Band members usually have one weekly individual music lesson and then meet every other week with their respective bands for an hour and a half of practice. Although that is time that could have been spent on work, Hoffman hardly thinks it is time wasted. "We're like a lot of companies today: We work all the time," he says. "Work life and personal life have become totally blurred. So if you want to take a half-hour off during the day to go bang on the drums, I think that's a net good."
For some employees, the rock band project is helping to fulfill childhood dreams. "I've always wanted to play an instrument," says Jim Kanir, chief revenue officer and aspiring drummer. "I'm 52 years old and getting to the point where you start looking at your bucket list and thinking that maybe now is the time to give it a try." Heather Bennett, M5's vice president of marketing, hadn't been to a music class since elementary school, but she was pleasantly surprised with her progress on the keyboard. "I think I'm a prodigy, an undiscovered prodigy," she jokes. Her keyboard skills will be featured prominently when her band plays "Baba O'Riley" by the Who. "It's very therapeutic," she says. "I always feel better after a lesson."
Employees say that M5's band program has also helped them learn more about their co-workers. "My fellow band members are all from different departments, so it gives me a chance to interact with some of the people I normally wouldn't get the chance to interact with on a day-to-day basis," says Kanir. Not only have new friendships formed, but a few stereotypes have been broken. "Our bass player from Finance is awesome," he says. "You would have looked at her and automatically said, 'accountant.' But she gets on that bass guitar, and she wails on it."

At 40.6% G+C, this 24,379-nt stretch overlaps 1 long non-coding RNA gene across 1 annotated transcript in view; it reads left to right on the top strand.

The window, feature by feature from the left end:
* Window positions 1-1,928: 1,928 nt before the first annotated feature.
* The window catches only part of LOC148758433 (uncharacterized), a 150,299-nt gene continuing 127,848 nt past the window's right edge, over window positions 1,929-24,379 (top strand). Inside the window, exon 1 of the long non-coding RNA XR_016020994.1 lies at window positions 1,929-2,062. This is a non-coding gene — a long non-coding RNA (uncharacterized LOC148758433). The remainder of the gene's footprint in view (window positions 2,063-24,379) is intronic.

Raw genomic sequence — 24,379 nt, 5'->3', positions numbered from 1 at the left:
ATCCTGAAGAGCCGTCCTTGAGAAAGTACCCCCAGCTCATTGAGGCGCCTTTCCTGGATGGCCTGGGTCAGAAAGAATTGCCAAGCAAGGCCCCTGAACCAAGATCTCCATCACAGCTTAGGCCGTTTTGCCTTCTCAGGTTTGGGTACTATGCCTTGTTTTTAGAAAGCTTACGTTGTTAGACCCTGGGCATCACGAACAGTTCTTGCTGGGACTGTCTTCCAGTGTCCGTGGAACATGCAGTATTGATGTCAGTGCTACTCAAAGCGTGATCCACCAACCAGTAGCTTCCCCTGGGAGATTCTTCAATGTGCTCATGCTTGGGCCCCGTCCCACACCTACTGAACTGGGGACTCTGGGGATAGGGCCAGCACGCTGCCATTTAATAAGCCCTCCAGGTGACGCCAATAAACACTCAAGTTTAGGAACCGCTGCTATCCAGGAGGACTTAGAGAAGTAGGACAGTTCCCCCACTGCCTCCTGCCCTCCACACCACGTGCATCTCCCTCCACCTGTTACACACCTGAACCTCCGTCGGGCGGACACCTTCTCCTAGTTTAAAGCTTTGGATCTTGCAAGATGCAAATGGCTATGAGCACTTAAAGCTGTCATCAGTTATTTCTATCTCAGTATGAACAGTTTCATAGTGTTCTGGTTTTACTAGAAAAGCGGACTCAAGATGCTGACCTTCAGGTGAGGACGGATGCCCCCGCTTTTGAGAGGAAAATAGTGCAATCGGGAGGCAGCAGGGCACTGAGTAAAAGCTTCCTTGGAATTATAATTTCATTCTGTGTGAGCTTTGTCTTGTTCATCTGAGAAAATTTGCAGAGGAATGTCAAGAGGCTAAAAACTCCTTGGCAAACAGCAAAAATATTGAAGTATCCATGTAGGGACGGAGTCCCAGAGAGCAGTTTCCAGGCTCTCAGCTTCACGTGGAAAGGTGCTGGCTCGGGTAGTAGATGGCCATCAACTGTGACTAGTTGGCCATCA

That's not to say that there haven't been a few conflicts. Hoffman tells the story of one software developer who was behind on a project but decided to go to band practice anyway. The chief technical officer interrupted practice to ask, "Is this really your top priority?" In true rock 'n' roll fashion, the band members adopted that phrase as their name -- they now call themselves Is This Really Your Top Priority?.
Plus, there was the noise problem. The conference room that serves as the rehearsal space isn't soundproof, and M5's upstairs neighbor, a media company, has complained about the daily afternoon ruckus. Now, instead of using amps, M5's employees usually rock out while wearing headphones.
Of course, the big question that remains is, Are they any good? "For a lot of these guys, this was the first time they'd ever picked up a bass or a guitar," says Thurber. "I literally had to show them how to hold it. It's only been a few months, but I've already seen a lot of progress. It's inspiring." Hoffman takes a more punk-rock approach to the question: "It's not about learning to be good at your instrument. It's about learning rock 'n' roll. Even if you suck, it's still great."
PRINT THIS ARTICLE